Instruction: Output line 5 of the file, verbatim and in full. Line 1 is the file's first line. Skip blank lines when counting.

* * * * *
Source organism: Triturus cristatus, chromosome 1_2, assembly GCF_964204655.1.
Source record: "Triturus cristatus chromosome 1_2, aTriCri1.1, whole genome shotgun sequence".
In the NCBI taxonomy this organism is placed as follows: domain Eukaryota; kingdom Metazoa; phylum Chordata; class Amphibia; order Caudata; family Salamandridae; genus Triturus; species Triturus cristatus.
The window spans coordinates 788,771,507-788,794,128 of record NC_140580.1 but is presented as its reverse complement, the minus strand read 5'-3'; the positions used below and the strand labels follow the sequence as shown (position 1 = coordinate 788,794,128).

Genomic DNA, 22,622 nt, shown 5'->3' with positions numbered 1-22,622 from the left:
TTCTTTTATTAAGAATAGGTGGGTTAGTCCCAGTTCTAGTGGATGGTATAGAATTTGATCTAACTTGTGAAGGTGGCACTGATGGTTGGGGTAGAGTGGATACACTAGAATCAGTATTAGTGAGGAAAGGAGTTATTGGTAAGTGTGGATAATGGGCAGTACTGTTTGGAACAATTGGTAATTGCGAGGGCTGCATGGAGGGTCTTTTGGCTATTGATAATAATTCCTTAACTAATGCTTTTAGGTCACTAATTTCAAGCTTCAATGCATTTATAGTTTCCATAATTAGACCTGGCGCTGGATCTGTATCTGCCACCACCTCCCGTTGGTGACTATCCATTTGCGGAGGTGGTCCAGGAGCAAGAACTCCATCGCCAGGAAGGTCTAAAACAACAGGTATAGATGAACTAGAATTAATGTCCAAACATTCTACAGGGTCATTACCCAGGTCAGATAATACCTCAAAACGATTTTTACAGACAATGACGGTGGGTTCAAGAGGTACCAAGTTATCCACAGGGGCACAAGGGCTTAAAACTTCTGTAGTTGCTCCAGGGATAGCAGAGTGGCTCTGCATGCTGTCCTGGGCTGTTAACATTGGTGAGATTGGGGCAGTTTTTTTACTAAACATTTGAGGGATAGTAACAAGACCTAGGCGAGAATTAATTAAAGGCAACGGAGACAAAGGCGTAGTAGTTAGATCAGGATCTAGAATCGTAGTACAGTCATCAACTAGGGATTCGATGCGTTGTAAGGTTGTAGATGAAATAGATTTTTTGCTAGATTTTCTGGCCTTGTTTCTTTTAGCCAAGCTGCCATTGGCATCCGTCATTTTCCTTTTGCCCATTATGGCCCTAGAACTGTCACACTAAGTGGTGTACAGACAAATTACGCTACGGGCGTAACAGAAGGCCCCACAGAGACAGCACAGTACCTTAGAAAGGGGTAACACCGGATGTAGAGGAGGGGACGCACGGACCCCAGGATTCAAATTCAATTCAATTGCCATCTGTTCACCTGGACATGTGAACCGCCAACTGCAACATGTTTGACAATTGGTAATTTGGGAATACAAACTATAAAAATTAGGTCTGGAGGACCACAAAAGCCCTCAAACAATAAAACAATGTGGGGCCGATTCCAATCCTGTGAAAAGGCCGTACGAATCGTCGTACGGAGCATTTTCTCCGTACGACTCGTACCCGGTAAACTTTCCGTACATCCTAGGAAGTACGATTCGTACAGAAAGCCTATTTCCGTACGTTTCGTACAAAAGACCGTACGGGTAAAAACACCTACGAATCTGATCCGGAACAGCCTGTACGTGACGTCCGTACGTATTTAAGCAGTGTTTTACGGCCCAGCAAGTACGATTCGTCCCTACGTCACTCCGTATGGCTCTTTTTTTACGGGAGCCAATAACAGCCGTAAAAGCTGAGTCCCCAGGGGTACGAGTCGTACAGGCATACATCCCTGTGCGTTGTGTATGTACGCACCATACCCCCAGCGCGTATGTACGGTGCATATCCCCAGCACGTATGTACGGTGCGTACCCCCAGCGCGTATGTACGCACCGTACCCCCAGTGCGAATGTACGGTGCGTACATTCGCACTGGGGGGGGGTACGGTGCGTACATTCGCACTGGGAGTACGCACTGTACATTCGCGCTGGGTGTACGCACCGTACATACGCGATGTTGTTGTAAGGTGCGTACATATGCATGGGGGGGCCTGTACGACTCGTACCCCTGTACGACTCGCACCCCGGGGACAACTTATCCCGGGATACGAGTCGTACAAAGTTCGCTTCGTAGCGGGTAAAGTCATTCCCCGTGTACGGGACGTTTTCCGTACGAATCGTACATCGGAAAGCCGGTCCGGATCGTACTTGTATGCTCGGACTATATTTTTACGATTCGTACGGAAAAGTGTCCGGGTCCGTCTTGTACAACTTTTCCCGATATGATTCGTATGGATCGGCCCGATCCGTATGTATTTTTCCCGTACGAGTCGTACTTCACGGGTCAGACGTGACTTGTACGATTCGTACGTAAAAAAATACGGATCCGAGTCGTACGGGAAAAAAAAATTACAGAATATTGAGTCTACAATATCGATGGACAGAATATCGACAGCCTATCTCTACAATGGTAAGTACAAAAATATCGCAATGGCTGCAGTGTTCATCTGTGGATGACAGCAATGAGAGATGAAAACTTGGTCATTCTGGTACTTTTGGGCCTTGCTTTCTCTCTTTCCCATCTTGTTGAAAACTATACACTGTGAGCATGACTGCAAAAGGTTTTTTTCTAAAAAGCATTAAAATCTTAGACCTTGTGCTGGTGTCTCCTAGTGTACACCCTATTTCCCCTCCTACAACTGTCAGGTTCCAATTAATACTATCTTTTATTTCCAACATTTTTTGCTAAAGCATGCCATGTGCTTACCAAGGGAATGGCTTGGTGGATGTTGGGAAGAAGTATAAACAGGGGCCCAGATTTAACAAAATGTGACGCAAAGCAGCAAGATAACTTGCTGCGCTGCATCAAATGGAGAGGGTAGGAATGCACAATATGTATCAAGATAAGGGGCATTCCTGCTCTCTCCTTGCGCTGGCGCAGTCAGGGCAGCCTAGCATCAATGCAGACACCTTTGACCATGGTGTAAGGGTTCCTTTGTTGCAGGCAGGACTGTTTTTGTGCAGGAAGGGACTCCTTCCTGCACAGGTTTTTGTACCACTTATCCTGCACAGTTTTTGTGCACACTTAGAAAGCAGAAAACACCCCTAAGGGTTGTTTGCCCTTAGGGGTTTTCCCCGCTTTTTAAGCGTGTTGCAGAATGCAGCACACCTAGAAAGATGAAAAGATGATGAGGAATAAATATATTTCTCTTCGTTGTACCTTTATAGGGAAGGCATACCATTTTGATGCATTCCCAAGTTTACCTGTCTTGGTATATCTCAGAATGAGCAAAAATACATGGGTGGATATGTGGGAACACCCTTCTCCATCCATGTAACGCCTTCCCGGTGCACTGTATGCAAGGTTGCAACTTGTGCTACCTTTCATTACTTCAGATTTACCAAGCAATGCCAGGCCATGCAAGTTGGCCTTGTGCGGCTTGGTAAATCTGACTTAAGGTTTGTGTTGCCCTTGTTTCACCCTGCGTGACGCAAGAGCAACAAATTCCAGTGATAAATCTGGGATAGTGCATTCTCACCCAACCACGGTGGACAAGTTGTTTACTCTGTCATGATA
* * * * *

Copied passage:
Genomic DNA, 22,622 nt, shown 5'->3' with positions numbered 1-22,622 from the left: